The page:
Mr Justice David Barniville (34:48):
So we are going to see technology playing a really, really significant role, even when the immediate public health situation improves. There was a lot more, I think though, that we probably could do and we could follow the lead of some jurisdictions around the world, which have gone away from paper. They’ve gone to paperless courts. Now, some of us aren’t desperate, they’re comfortable working entirely paperless, and we still prefer to get at least the core documents in a case in paper form. But there, there, I don’t, I don’t think it’s I don’t think it’s unrealistic to think that in the next five years in this jurisdiction, we’re going to find far more cases being done on a paperless basis. And some of us are just going to probably have to get to get used to that. I’ll conclude this section by, and, you know, I’d been talking up the technology and so on and saying all is great.
Mr Justice David Barniville (35:42):
When I started speaking this evening, my screen certainly in front of me froze me. So that’s why I wasn’t sure whether people could see me, but myself and the other judges in the commercial court gave a talk recently to the commercial litigation association of our, that Eileen was possibly participating on. And one by one, each of us dropped off the hearing as a result of technology problems in our, in our chambers. Each of the four of us dropped off at one point. So despite the best will in the world, and despite all of the expenditure on technology, it’s still not terribly dependable at all times. And you still have people dropping off, including in that case, all of the judges from the commercial court dropping off at one stage during that seminar. Now we all managed to get back on and I suppose we didn’t miss a huge amount in the end, but let’s still, it does show you that, you know, it’s not perfect. It won’t be perfect, but I presume it’s improving. And I hope it’s improving
Sabine Walsh (36:36):
Brian Long before the pandemic ever came in all and bounced everybody into technology, whether they liked it or not. You actually voluntarily chose to be very active in the area of technology and ODR. So give us your perspective from, from that angle.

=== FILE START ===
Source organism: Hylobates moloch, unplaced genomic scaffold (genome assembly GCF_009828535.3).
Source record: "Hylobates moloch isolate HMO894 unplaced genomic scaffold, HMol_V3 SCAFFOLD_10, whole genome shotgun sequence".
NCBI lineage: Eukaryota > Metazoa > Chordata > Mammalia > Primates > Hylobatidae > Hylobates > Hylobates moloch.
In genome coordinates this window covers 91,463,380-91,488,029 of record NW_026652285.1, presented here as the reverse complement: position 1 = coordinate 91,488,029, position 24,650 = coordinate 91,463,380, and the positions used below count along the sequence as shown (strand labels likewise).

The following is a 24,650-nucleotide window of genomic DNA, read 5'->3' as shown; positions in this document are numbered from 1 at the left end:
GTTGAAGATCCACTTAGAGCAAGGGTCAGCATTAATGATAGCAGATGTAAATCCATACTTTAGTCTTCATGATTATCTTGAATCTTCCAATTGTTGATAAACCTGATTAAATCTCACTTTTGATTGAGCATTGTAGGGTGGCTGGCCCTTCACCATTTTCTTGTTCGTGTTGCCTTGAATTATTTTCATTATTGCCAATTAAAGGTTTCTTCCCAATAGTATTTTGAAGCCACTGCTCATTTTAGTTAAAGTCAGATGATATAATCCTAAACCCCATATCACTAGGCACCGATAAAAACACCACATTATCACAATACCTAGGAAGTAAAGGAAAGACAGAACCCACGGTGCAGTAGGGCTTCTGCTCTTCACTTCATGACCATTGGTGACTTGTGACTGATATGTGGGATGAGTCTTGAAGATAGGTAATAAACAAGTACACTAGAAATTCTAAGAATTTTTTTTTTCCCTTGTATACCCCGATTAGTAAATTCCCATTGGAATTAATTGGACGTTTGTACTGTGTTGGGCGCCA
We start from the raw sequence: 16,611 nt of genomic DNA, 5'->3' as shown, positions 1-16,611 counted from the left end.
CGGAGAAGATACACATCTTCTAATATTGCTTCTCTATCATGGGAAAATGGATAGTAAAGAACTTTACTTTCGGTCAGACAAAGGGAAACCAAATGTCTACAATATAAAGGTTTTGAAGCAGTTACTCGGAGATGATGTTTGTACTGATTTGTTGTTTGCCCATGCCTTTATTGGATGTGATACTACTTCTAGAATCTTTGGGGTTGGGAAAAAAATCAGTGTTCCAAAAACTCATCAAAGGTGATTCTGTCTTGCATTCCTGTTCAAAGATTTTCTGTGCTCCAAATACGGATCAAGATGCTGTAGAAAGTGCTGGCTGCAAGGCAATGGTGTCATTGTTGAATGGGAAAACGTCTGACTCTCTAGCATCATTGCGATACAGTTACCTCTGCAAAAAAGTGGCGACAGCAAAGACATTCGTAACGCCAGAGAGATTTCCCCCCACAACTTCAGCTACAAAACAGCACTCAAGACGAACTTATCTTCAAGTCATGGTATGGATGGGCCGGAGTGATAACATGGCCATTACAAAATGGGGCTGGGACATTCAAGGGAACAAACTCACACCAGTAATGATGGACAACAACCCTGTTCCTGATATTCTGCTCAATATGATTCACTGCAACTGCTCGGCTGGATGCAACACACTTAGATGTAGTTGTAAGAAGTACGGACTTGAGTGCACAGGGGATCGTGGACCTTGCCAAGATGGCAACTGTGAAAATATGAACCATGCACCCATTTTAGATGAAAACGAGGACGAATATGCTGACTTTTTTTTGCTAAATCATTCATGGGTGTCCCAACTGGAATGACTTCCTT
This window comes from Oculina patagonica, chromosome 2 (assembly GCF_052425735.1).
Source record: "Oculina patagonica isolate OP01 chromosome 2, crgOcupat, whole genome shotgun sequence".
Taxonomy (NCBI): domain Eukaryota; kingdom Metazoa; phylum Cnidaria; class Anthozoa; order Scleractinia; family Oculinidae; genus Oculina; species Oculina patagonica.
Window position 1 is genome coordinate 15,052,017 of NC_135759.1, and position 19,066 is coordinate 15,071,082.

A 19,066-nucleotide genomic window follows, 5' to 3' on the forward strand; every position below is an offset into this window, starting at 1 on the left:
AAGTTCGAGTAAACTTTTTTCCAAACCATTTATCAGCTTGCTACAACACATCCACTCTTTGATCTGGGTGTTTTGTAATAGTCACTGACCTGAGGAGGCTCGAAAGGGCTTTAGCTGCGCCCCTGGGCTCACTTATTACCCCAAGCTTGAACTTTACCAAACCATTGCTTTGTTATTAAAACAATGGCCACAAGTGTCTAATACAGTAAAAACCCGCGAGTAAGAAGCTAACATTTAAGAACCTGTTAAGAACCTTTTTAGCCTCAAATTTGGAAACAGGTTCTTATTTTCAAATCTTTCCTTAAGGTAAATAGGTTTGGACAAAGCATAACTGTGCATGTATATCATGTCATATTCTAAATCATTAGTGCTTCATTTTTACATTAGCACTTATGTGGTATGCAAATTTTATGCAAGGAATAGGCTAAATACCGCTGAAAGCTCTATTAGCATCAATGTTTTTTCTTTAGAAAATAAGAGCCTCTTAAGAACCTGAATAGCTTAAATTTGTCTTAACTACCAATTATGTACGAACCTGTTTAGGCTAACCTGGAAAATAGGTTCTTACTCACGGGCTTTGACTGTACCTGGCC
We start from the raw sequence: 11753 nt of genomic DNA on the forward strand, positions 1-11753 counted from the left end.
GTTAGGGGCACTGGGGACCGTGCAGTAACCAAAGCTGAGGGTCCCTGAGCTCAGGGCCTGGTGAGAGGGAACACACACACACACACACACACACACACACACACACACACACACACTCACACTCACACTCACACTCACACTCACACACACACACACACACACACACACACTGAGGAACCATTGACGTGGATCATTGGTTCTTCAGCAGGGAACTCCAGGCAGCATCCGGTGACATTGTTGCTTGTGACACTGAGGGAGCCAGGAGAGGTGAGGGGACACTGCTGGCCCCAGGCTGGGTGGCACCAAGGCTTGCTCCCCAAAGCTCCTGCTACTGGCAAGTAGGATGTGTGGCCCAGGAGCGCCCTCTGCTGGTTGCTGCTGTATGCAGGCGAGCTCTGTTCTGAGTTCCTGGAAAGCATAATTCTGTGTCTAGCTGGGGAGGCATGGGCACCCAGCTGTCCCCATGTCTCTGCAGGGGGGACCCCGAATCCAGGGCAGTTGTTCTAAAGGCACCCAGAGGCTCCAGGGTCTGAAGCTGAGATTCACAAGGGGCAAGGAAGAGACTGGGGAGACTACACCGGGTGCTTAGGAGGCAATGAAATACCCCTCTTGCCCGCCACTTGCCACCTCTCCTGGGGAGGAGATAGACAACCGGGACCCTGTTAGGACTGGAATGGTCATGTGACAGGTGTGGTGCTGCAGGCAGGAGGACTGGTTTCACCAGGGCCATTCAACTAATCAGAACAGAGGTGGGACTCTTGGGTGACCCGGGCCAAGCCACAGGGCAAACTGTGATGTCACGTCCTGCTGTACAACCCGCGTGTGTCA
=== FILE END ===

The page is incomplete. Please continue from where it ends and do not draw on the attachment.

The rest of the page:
Brian Hutchinson (36:51):
First I hope judge Barniville won’t mind when I say that the idea of judges dropping off is you know, as well-documented in Victorian times as well, but that was a different a different kind of dropping off. Yes, I have been interested in technology and dispute resolution for going on maybe 25 years now. And you know, until recently the suggestion that you know, we could be using technology more than dispute resolution was kind of like suggesting to the kids that they do their homework in front of the telly. And I don’t suggest that but at least what we have found is that people’s understanding of communications technology has, has changed. I think that universally what has interested me in the field actually is not it’s not even that but more how we can better leverage technology full stop in dispute resolution.
Brian Hutchinson (37:49):
And so in the, in the network that that I participate in, where we work with you know, people from technology companies and online payment to providers and as well as court services and and future thinkers, you know, for a while we’ve been exorcising, the idea of the use of big data assisted decision-making and artificial intelligence and perhaps simpler maybe even psychological systems for helping people to, to manage potential disputes, to avoid potential disputes and maybe more efficiently to resolve potential disputes. So going away beyond necessarily a formal decision-making processes where, you know, you would be presenting your case and your evidence and your argument before a decision maker. We might deal with situations where we could perhaps become better negotiators because of assisted technology. We might become better mediators because of the use of information technology.
Brian Hutchinson (39:02):
And you know, to some degree, some of this seems a little far off but the reality is that you know, a large number of United States courts for example, would make their sentencing decisions based upon the computer information. A large number of commercial operations would make decisions in relation to your customer complaints take Amazon, for example, to make those secrets based upon data of the number of people who have similar complaints the number of times you’ve made such complaint to them in the past, et cetera, et cetera. And we can’t we can’t pretend that these things aren’t there and really, I suppose the challenge for academics and thinkers in this area is where we find justice with technology in the future. And that requires us to navel gaze on what is justice.